for (PxU32 i = 0; i < bones.size(); i++)
    mAsset->remapBoneIndex(bones[i].name.c_str(), i);

This needs to be done before the first updateState call.

Use Internal Bone Order

This is the orthogonal feature to Bone Index Remapping. The game engine will provide the skinning matrices in the same order as the Clothing Actor expects it, the same order as the bones are stored in the Clothing Asset.

It needs to be activated in the Clothing Actor Descriptor:

NvParameterized::Interface* actorDesc = mAsset->getDefaultNvParameterizedInterface();
PX_ASSERT(actorDesc != NULL);

NvParameterized::setParamBool(*actorDesc, "useInternalBoneOrder", true); // default is false

Then, the game engine needs to find out what bones are at what location:

const unsigned int boneNumber = mClothingAsset->getNumUsedBones();

for (unsigned int internalIndex = 0; internalIndex < boneNumber; internalIndex++)
    const char* boneName = mClothingAsset->getBoneName(internalIndex);

    // create a mapping table now
    // ...

This has the advantage that the updateState call can copy the matrices slightly more quickly. Also the number of bone matrices that need to be handed to the clothing actor is reduced to only the set of bones that are active within the clothing actor.

Frame Delay

When the simulation is updated serially in the usual order: clothingActor->updateState(...) scene->simulate(...) scene->fetchResults(...) clothingActor->updateRenderResources(...) clothingActor->dispatchRenderResources(...)

there is no frame delay. The clothing actor is rendered corresponding to the matrices provided in the updateState call.

There will be a frame delay when the provided matrices are based on a rigid body simulation, and if these rigid bodies are simulated in the same scene as the cloth. An example for such a scenario would be clothing on a ragdoll, or a simulation based character controller.

There are two ways to handle such situations. One solution is to introduce a matching delay on all rendered objects, or at least on the character with clothing. The second approach is to simulate the cloth in a separate scene later in the frame. The advantages of the former solution are more parallelism and the possibility to simulate interactions with other objects in the scene. However such a frame delay is often hard to handle in a game engine and the latter approach is more practicable. A selection of objects that need to be interacted with can be mirrored into the clothing scene.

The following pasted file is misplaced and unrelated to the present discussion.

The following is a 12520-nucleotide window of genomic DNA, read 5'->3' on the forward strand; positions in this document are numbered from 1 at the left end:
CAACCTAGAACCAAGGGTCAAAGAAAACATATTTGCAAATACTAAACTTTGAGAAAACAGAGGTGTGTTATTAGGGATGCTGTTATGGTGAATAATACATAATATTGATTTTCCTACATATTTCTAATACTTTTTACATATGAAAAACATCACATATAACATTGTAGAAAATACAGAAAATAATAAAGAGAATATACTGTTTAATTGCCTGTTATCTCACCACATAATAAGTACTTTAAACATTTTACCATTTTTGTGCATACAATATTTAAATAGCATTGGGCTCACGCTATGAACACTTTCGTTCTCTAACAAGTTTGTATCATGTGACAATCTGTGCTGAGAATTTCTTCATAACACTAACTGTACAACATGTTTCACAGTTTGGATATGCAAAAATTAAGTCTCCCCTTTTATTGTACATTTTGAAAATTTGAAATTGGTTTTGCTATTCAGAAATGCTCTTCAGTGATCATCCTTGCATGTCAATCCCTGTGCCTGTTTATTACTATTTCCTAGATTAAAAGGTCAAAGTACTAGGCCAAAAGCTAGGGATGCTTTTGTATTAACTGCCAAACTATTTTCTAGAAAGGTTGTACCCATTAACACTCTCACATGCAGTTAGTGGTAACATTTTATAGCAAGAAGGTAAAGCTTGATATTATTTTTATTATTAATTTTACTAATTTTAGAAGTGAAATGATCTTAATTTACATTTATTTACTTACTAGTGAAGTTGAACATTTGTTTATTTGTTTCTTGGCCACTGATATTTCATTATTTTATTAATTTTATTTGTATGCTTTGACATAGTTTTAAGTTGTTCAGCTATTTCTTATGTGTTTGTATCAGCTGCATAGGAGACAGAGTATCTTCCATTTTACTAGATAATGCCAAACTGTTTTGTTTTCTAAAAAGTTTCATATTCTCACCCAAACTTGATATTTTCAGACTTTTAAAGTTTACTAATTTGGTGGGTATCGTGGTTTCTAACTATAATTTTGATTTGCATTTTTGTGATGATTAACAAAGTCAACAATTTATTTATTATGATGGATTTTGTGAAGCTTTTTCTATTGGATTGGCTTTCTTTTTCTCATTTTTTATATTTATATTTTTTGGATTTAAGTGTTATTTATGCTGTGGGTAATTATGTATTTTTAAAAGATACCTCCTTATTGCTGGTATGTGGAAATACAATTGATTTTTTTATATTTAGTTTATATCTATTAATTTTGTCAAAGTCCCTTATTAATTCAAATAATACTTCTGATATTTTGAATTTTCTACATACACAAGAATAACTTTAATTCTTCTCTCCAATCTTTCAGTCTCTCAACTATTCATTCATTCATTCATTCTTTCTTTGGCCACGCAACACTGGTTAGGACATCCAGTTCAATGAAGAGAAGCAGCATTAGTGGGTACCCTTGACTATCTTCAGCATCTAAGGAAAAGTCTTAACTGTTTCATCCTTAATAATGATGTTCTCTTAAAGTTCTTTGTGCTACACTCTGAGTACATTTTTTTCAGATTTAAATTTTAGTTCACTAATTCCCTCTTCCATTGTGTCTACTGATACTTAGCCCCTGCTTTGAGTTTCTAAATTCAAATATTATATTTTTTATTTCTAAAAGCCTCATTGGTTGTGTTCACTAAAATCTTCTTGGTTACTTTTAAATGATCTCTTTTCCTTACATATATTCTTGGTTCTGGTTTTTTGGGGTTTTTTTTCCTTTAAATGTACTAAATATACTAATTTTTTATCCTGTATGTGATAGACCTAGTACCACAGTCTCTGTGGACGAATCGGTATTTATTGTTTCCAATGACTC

For clothing actors a wind vector can be set:

NvParameterized::Interface* actorDesc = mActor->getActorDesc();

NvParameterized::setParamVec3(*actorDesc, "windParams.Velocity", windVelocity);
NvParameterized::setParamF32(*actorDesc, "windParams.Adaption", windAdaption);

// This alternative code is deprecated with 1.1
mActor->setWind(windAdaption, windVelocity);

The windVelocity parameter represents the target velocity of the wind. Best results can be achieved when the velocity has a small random noise on top. The windAdaption parameter represents how quickly the cloth piece adapts to the wind velocity. With an adaption value of 1.0 it will take the piece of cloth at least 1s to adapt fully to the velocity. If it takes longer than 1s it means the cloth is not perpendicular to the wind direction. Increasing the adaption to 10 will reduce the time to 1/10s whereas lowering the paramter to 0.5 will increase the time to 2s.

Since the wind velocity and adaption is part of the actor descriptor it can be set before actor creation, and it can also be altered when the actor already exists.


For better quality it is very much recommended to slightly vary the wind velocity in strength as well as in direction.

Even wind with zero velocity can be simulated, this will result in air resistance (still modulated by dot product between vertex normal and wind direction).


APEX Clothing has its own implementation of wind. This is orthogonal to the wind module and will work just by itself.

Rendering With Render Proxy

A clothing actor can be rendered by acquiring a render proxy from it, getting the render data through updateRenderResources, and triggering the render callback with dispatchRenderResources. After all render calls are done, the render proxy needs to be released, so that the memory can be reused again. The acquirer of the render proxy has exclusive access to its data, so locking the render resources is not necessary. The render proxy can only be acquired once per frame, otherwise NULL is returned:

SampleApexRenderer apexRenderer;
ClothingRenderProxy* renderProxy = clothingActor->acquireRenderProxy();
if (renderProxy != NULL)